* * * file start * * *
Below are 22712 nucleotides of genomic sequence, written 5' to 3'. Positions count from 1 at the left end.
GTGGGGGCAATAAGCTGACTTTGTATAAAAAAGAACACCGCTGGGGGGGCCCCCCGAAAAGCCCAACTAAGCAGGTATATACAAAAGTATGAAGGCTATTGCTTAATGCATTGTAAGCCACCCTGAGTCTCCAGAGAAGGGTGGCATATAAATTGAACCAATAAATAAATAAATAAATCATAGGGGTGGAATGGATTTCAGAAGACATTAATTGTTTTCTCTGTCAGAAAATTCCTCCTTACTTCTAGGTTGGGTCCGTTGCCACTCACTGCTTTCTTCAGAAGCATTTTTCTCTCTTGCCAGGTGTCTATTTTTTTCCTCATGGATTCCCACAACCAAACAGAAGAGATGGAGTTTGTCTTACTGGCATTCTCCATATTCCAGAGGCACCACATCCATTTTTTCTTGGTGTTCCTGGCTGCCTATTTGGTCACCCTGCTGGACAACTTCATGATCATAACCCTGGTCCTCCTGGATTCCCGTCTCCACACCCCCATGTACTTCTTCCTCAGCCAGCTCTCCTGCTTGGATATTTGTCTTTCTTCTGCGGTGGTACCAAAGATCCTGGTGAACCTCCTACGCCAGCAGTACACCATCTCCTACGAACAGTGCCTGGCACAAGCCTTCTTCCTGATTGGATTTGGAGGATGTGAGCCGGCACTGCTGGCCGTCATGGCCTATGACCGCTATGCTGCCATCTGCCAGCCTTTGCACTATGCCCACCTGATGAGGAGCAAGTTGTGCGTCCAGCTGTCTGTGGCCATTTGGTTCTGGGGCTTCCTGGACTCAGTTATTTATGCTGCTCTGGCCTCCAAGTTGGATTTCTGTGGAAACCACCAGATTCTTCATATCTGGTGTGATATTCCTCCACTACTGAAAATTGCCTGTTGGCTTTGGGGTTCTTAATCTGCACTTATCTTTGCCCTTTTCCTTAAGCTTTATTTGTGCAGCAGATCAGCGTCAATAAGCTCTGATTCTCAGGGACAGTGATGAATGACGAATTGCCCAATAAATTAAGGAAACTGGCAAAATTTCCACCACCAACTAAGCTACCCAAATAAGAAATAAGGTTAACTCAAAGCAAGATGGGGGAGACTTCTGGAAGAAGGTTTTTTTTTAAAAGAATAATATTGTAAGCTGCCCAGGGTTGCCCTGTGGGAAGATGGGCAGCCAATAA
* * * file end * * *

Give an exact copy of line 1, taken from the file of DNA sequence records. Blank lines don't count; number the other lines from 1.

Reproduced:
Below are 22712 nucleotides of genomic sequence, written 5' to 3'. Positions count from 1 at the left end.